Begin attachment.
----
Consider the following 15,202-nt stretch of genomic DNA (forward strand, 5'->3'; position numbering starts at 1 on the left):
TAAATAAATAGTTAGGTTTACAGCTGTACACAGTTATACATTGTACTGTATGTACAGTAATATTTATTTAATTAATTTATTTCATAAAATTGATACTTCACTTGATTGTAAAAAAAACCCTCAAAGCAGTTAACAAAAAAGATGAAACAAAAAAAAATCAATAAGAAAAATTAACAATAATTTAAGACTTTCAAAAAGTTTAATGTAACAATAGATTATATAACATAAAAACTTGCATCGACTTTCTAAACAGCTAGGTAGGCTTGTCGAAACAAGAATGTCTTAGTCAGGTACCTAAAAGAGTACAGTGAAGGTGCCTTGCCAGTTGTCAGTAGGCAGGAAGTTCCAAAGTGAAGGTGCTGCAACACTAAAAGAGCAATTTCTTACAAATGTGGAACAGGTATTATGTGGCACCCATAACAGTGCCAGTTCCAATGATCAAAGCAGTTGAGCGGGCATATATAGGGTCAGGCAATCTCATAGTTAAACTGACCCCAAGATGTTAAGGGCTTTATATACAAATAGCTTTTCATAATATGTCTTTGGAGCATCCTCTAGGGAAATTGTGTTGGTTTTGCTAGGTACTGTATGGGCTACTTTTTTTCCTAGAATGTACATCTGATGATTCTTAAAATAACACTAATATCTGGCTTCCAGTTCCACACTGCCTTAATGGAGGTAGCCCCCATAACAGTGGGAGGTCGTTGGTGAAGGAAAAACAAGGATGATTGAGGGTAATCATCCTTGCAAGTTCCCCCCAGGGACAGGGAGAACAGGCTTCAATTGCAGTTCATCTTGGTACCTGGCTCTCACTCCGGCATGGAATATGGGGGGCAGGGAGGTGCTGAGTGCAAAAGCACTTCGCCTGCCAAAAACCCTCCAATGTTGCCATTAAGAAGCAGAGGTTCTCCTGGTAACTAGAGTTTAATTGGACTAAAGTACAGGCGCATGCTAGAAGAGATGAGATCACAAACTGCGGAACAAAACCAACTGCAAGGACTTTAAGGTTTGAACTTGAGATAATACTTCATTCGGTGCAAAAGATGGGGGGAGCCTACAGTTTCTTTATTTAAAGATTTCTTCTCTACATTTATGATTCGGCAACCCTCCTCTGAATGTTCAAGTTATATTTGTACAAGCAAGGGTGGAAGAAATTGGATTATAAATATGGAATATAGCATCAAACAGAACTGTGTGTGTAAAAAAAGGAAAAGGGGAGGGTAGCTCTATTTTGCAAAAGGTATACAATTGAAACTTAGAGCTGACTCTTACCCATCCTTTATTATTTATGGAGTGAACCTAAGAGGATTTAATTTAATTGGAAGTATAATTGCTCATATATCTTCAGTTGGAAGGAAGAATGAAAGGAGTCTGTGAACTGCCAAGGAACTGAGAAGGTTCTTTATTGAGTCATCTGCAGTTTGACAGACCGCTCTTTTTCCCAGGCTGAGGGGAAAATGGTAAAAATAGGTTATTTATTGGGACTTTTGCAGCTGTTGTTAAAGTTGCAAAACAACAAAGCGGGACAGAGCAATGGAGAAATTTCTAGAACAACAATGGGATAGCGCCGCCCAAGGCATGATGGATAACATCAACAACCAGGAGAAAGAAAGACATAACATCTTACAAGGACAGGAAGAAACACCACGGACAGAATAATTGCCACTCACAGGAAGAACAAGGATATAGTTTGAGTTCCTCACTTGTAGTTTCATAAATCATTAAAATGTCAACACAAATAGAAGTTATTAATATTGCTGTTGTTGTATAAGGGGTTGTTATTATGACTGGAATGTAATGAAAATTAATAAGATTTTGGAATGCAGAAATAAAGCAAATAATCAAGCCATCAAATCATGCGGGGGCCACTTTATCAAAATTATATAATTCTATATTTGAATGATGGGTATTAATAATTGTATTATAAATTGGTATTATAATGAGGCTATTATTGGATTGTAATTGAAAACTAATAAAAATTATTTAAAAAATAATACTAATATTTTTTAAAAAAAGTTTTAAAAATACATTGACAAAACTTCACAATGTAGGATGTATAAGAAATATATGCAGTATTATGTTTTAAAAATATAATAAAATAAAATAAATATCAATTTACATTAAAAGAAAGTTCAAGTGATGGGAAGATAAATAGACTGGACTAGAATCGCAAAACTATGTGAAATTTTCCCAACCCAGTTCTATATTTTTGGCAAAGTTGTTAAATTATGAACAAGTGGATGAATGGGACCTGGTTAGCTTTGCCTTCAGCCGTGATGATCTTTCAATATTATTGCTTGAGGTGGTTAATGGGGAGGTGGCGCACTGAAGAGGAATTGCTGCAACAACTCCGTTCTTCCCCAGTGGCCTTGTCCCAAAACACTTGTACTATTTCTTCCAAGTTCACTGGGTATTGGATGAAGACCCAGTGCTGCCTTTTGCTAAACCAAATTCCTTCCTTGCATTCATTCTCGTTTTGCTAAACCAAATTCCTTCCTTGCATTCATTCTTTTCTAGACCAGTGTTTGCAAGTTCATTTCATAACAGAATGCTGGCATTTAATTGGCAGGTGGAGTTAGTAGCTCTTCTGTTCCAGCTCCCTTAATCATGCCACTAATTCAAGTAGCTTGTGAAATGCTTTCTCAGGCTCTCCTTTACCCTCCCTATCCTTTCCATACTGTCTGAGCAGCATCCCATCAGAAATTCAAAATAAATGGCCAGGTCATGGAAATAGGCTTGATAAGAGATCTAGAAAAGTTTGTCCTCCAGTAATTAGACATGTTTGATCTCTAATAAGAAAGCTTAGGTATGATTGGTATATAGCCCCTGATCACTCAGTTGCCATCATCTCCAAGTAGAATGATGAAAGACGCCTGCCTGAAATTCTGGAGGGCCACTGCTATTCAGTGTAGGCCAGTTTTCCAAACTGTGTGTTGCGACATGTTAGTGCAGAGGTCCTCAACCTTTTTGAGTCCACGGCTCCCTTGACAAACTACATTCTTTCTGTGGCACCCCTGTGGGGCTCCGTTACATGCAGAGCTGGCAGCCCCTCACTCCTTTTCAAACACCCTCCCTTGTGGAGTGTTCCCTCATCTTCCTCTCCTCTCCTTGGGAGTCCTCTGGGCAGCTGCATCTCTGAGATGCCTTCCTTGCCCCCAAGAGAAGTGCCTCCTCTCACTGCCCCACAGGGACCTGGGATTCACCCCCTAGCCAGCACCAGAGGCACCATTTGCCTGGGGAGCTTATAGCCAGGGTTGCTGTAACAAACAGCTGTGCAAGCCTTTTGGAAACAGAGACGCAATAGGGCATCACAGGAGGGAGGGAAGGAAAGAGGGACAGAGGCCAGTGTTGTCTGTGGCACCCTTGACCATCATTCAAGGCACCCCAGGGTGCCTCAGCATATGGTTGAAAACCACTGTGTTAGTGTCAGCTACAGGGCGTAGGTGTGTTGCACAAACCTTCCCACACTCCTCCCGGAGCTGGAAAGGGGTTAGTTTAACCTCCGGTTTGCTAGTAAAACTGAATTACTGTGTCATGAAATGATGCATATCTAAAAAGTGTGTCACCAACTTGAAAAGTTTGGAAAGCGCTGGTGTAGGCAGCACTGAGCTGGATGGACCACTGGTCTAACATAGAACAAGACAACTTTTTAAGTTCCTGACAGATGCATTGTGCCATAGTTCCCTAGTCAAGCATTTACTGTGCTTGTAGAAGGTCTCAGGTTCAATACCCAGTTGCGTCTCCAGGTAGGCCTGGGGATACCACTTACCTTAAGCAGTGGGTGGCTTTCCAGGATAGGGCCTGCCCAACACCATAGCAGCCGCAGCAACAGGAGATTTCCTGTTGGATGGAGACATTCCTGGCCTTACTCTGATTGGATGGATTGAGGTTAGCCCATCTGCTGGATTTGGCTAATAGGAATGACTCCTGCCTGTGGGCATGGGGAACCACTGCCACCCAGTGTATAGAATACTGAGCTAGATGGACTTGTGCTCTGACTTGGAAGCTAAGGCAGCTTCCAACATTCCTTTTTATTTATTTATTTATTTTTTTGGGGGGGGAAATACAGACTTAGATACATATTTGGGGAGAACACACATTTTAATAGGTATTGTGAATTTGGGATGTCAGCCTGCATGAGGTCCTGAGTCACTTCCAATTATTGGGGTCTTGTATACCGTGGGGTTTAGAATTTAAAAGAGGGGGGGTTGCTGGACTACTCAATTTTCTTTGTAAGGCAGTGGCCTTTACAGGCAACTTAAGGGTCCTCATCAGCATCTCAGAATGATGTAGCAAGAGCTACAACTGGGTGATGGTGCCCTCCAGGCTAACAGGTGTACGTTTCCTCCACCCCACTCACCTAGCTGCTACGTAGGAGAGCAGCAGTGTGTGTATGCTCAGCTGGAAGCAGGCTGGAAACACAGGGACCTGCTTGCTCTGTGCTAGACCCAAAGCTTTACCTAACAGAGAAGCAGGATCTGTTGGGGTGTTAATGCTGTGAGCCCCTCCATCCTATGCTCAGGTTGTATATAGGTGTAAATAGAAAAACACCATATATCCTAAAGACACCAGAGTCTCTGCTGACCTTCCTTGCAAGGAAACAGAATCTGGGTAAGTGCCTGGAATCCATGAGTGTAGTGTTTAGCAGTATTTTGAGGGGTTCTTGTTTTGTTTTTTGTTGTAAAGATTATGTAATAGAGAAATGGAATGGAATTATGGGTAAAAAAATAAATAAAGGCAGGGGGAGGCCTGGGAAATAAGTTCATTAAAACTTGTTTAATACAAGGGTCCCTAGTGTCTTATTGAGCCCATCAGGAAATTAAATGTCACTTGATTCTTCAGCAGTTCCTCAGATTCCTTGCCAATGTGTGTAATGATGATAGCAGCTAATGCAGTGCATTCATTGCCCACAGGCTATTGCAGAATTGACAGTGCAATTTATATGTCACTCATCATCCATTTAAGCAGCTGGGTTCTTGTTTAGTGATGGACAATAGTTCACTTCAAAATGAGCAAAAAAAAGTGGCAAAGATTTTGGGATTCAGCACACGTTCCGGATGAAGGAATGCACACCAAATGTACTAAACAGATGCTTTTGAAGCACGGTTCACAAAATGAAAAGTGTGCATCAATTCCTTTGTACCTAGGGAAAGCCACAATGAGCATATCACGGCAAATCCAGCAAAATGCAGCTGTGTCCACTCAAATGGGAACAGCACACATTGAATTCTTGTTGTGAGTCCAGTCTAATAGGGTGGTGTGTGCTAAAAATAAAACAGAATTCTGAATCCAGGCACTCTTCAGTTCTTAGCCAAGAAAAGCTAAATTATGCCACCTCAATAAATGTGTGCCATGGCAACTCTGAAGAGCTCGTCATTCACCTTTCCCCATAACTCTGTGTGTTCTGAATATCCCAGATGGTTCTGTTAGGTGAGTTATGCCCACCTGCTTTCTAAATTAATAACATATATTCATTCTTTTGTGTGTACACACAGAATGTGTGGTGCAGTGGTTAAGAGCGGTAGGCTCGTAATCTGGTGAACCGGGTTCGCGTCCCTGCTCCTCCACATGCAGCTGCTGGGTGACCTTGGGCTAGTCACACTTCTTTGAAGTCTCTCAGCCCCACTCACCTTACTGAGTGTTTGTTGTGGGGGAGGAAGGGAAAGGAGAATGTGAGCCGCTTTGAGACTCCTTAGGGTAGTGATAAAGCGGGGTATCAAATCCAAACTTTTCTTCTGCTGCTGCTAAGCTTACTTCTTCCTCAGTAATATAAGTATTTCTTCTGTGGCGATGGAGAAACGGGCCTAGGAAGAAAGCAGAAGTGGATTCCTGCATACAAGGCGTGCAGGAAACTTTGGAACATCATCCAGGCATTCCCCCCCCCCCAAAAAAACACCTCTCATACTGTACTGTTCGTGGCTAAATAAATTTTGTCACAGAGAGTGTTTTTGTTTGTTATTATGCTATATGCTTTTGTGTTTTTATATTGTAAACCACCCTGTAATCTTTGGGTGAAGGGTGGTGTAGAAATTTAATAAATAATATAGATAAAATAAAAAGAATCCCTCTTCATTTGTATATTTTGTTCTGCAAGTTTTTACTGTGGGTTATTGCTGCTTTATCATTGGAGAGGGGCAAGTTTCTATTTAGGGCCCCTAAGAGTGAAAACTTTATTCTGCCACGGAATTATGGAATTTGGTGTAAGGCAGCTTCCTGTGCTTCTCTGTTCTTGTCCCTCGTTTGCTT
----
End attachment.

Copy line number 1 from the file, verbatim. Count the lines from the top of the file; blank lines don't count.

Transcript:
Consider the following 15,202-nt stretch of genomic DNA (forward strand, 5'->3'; position numbering starts at 1 on the left):